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Last Updated:  Friday, 21 March, 2003, 15:27 GMT
Birmingham Mint goes bust
Euro coin
Birmingham Mint makes euro coins
The Birmingham Mint, the world's oldest private mint, has been put into administration.

The Mint - one of the makers of Euro coins - has been striking coins for 209 years.

But it has been struggling with cash flow problems after losing major contracts.

The Mint, based in Hockley, Birmingham has been placed in the hands of administrators from KPMG.

The administrators have made 51 people redundant and kept on 64 others.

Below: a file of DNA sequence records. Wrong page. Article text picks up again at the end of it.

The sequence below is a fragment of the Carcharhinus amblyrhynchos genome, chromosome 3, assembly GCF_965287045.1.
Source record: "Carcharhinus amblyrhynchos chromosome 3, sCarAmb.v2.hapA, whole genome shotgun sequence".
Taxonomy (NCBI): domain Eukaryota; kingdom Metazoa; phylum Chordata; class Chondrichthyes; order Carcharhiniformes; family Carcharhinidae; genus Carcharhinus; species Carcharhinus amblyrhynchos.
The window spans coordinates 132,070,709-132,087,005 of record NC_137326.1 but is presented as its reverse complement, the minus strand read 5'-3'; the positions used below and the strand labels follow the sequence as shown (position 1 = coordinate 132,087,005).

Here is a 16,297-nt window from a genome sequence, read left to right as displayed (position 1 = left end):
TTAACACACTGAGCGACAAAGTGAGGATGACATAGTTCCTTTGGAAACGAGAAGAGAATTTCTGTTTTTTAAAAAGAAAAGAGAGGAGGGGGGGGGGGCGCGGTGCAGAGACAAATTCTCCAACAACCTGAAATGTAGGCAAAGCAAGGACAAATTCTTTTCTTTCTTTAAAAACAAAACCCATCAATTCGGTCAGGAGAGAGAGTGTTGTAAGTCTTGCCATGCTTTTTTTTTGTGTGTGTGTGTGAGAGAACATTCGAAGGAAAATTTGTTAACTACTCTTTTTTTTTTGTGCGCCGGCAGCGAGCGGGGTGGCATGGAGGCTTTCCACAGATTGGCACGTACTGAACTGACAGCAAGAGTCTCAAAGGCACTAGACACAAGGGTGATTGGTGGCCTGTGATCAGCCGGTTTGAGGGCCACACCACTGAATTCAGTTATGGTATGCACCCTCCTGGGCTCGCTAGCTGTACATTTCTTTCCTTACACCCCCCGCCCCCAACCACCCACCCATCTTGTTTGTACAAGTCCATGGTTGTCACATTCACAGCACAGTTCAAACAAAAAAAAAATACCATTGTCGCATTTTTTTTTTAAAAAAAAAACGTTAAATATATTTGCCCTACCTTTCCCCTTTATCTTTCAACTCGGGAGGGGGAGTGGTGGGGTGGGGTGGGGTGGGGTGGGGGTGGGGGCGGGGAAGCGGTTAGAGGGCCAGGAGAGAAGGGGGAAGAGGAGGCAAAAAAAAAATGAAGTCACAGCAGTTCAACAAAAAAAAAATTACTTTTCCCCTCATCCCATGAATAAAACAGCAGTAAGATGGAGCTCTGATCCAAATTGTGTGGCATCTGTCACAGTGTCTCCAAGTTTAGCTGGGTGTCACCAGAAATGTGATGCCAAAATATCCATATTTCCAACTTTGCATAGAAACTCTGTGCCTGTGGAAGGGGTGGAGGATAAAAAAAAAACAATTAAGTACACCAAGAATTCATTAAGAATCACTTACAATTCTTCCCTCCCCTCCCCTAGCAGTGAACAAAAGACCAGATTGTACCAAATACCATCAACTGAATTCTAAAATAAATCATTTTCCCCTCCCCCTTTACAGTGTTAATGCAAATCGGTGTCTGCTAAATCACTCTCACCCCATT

Joint administrator Mark Orton said: "Over the coming weeks we will be trading the company to fulfil orders still in place while we actively seek a buyer for the business."

Royal Mint

Last year, the Birmingham Mint brought a 5.4m ($8.5m) damages claim against the Royal Mint in London over an alleged breach of contract.

For the past 40 years the Birmingham Mint had had an agreement, publicly recognised in the Royal Mint's annual accounts, to get a fixed proportion of any Royal Mint overseas contracts.

But the Royal Mint ended the agreement in 2001, cutting off a significant part of the Birmingham Mint's business.

The company was founded in 1794. Two years ago it was sold to its former chief executive, Roland Vernon, by 3i.

Besides coins, it also produces medals and tokens for the vending industry.


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